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Thread: Independance Day parties

  1. #41
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    Quote Originally Posted by Goodfellers View Post
    I wonder what they will do to balance the books? More cuts to public services or raise taxes?
    Why wouldn't they be able to balance the books, pray tell? Do you really consider it acceptable that Westminster can dump Welfare Payments onto the SG, with no extra money to pay for them...just to stick it to those of us who think Scotland isn't too wee, too poor or too stupid to be independent and allow people like you to gloat because they have manipulated devolution to prove you were right all along and we can't manage?

    Seriously.....do you really think they haven't costed out the payments due to be devolved?

    Why do you not assume that they are going to be getting more of Scotland's taxes back to pay for the new responsibilities? In my naivety, I certainly assumed that the assignation of some of our VAT receipts, the first 10p of the standard rate of VAT receipts and the first 2.5p of the reduced rate, which started the transition in April 2019 and should be in place fully by April 2020 was intended to cover the extra responsibilities being handed over to the SG from April 2020 onwards? But obviously you know better.

  2. #42

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    Quote Originally Posted by orkneycadian View Post
    Well, so far, nothing untowards seems to have happened. The sun seems to have risen, and everyone appears to be alive! The taps still run, and the hydro is still on. Even the internet still works!

    Ultimate proof will be to go to Tesco later. If its open (does anyone know when that is?) and they have kumquats in stock, then all will be good. If not, then it will be that bloody Brexit's fault!
    So the prices of foodstuffs imported from the EU are exactly the same in the Co op tonight as they were last night. And the shelves are as full as normal. Where's all the apocalyptic scenes we were promised?

  3. #43
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    Just have a brexit meal at the park hotel.
    Lovely it was

  4. #44
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    Quote Originally Posted by orkneycadian View Post
    So the prices of foodstuffs imported from the EU are exactly the same in the Co op tonight as they were last night. And the shelves are as full as normal. Where's all the apocalyptic scenes we were promised?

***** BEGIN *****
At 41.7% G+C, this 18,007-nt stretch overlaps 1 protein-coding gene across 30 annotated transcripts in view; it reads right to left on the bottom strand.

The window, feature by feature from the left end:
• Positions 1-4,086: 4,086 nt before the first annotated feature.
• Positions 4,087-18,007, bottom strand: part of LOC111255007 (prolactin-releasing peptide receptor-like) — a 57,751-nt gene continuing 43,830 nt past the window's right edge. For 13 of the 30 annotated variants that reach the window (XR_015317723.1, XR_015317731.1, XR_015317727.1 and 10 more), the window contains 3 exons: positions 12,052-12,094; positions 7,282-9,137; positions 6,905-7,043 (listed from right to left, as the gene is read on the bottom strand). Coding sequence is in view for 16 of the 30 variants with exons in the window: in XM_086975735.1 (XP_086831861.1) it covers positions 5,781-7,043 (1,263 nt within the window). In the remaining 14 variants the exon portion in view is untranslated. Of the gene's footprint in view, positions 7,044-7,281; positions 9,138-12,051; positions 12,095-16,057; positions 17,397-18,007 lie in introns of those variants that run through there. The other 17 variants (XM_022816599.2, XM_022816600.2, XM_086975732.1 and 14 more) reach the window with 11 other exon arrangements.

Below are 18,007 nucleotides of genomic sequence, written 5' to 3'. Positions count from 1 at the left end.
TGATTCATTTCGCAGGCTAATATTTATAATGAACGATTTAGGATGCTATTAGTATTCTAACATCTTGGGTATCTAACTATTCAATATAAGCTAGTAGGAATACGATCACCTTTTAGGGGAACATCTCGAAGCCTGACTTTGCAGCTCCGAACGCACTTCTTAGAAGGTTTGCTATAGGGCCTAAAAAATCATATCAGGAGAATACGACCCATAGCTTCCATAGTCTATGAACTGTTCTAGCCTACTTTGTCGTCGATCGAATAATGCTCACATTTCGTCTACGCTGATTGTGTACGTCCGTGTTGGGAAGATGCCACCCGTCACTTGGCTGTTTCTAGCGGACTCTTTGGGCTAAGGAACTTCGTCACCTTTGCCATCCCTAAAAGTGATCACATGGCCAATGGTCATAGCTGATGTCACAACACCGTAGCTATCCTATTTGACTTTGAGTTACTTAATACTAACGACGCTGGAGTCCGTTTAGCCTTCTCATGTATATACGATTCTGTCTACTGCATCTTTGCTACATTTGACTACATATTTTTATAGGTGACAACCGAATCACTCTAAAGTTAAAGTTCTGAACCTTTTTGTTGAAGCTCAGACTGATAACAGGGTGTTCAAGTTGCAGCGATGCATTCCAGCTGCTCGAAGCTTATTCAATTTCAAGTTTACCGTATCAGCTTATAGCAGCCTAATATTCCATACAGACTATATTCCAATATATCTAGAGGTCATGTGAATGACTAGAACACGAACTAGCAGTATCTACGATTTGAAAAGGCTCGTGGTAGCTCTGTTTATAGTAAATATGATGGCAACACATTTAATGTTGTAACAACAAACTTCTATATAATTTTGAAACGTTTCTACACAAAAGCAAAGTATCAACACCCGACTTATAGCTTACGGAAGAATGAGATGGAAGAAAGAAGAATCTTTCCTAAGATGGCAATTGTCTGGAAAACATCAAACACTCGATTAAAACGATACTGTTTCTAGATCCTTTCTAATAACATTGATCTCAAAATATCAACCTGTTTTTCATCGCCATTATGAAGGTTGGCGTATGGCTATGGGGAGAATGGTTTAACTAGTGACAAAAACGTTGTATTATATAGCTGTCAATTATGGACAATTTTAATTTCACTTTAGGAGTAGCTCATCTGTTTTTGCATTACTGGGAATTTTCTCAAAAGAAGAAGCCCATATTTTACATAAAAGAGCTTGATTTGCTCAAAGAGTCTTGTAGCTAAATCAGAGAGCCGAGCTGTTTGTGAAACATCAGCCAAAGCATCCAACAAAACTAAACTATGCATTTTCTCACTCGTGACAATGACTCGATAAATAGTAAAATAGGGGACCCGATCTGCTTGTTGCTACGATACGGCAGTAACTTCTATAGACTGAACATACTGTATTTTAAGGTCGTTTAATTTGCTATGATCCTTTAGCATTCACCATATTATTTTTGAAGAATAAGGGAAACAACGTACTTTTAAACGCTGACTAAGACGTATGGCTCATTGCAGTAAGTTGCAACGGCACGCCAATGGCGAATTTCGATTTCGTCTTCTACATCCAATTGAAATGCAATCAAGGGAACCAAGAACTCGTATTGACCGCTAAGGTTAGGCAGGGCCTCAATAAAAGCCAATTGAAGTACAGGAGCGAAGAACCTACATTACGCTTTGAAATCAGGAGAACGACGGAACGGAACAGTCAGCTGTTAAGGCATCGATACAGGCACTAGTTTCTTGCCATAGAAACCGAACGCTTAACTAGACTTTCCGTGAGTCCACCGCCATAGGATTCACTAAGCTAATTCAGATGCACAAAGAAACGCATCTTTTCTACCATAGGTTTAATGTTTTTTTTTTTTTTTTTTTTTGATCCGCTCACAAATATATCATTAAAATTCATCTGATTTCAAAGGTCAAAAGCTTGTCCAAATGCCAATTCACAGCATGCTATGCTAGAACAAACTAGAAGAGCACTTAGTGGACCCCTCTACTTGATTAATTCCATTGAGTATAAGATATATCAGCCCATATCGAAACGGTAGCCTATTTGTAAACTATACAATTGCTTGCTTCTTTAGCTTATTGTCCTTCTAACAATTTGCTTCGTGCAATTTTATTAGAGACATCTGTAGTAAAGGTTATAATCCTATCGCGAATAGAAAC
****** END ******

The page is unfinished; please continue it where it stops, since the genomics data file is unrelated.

You do realise that things aren't going to fully kick in till the end of 2020. We are in a transition period at the moment, so we haven't fully left the EU behind just yet. (another fight in an empty hoose scenario here, eh?)



  5. #45

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    It takes a very peculiar mindset to gloat over something not happening when it was specifically designed by legislation not to happen and you knew it wasn't going to happen but you thought you would pretend it was going to happen just to allow you to gloat.

    Empty hoose, right enough.
    Last edited by Corky Smeek; 02-Feb-20 at 13:08.

  6. #46

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    Quote Originally Posted by Shabbychic View Post
    You do realise that things aren't going to fully kick in till the end of 2020. We are in a transition period at the moment, so we haven't fully left the EU behind just yet. (another fight in an empty hoose scenario here, eh?)


    Ah, so now the prophecies of doom are being postponed until we see what the trade deal negotiations will bring? Not quite what the earlier predictions were based on then? OK, that's fine. We'll stand down, and be ready for Hogmanay, just in case.

    Wonder what all that folk outside Holyrood were doing on Friday night? Guess they were 11 months too early.

  7. #47
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    Funny really, all this jingoism and gloating, but we are now less sovereign than we were before 11pm last night.....because we are in a transition 11 months, still trying to get the EU to do what they are told to do (ie let us have all the perks without any of the rules) but still have to obey the rules some of us hate (for no real reason) for the next 11 months, and pay money for the privilege, but have no voice at all in the EU Parliament.

    Maybe in the next 11 months Unionists and Brexiteers will understand what life in the UK has been like for Scotland for at least the past decades when we stopped playing the Westminster game of near buggins turn elected dictatorships.

  8. #48

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    Well written article on the power of the people. Brexit based rather than Scottish independence but may equally apply in the future I suppose.

    https://www.telegraph.co.uk/politics...7pKcxzqTZquAcM

  9. #49
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    Quote Originally Posted by Goodfellers View Post
    Well written article on the power of the people. Brexit based rather than Scottish independence but may equally apply in the future I suppose.

    https://www.telegraph.co.uk/politics...7pKcxzqTZquAcM
    It would maybe be interesting if it wasn't behind a paywall.

  10. #50